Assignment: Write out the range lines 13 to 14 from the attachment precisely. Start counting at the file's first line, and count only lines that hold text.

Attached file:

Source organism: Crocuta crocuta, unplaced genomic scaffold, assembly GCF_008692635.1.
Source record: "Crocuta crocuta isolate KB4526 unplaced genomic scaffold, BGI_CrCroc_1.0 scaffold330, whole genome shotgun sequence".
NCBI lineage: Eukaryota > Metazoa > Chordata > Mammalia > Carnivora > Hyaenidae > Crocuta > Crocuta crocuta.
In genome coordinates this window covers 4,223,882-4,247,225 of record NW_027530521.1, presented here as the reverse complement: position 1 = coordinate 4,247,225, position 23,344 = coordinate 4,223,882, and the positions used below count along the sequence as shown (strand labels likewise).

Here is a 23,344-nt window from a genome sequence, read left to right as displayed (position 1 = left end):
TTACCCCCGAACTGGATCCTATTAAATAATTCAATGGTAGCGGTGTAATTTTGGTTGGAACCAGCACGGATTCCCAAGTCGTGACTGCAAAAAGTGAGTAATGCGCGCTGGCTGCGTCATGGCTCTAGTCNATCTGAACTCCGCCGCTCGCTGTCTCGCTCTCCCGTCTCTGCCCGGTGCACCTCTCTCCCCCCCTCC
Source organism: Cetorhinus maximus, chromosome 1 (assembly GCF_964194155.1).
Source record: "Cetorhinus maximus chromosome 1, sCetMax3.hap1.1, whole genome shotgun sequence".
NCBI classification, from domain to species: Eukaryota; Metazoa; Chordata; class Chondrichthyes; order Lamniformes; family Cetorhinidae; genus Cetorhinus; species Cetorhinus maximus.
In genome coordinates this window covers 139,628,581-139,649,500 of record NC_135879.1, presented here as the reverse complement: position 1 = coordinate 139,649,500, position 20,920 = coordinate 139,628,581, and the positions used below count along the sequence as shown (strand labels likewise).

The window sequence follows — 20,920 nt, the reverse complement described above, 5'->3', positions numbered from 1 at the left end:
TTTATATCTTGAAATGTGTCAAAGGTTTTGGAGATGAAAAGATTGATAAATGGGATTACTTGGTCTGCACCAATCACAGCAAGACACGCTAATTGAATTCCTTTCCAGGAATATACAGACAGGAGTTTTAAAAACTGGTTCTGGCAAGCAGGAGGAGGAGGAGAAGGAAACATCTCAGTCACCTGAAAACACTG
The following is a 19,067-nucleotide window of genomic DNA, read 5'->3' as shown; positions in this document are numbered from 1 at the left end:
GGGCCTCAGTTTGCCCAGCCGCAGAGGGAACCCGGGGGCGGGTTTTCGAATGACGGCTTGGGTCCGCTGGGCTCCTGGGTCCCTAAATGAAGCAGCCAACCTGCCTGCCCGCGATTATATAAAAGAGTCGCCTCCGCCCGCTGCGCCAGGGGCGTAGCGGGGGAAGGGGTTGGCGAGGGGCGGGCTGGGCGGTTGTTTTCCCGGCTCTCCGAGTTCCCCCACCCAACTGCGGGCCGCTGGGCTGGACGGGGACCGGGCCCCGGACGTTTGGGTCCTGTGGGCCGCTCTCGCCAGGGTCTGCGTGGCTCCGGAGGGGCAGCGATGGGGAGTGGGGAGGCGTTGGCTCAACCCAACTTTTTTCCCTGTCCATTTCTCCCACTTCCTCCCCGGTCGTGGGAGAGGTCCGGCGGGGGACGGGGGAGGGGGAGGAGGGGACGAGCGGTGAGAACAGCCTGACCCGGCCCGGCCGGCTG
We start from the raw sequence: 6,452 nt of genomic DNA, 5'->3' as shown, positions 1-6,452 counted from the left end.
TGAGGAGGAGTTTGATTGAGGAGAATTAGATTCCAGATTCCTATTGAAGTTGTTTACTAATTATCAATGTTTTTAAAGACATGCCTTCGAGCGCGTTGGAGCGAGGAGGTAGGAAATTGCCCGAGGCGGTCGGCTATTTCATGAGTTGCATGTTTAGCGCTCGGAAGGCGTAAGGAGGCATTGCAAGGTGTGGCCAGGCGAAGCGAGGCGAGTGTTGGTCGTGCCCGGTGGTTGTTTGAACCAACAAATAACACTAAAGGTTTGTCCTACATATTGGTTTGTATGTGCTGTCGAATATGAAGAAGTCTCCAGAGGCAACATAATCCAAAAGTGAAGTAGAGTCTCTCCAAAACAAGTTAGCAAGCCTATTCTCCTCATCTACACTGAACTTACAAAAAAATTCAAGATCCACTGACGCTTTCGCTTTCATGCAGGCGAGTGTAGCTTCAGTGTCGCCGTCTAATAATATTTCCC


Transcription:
The following is a 19,067-nucleotide window of genomic DNA, read 5'->3' as shown; positions in this document are numbered from 1 at the left end:
GGGCCTCAGTTTGCCCAGCCGCAGAGGGAACCCGGGGGCGGGTTTTCGAATGACGGCTTGGGTCCGCTGGGCTCCTGGGTCCCTAAATGAAGCAGCCAACCTGCCTGCCCGCGATTATATAAAAGAGTCGCCTCCGCCCGCTGCGCCAGGGGCGTAGCGGGGGAAGGGGTTGGCGAGGGGCGGGCTGGGCGGTTGTTTTCCCGGCTCTCCGAGTTCCCCCACCCAACTGCGGGCCGCTGGGCTGGACGGGGACCGGGCCCCGGACGTTTGGGTCCTGTGGGCCGCTCTCGCCAGGGTCTGCGTGGCTCCGGAGGGGCAGCGATGGGGAGTGGGGAGGCGTTGGCTCAACCCAACTTTTTTCCCTGTCCATTTCTCCCACTTCCTCCCCGGTCGTGGGAGAGGTCCGGCGGGGGACGGGGGAGGGGGAGGAGGGGACGAGCGGTGAGAACAGCCTGACCCGGCCCGGCCGGCTG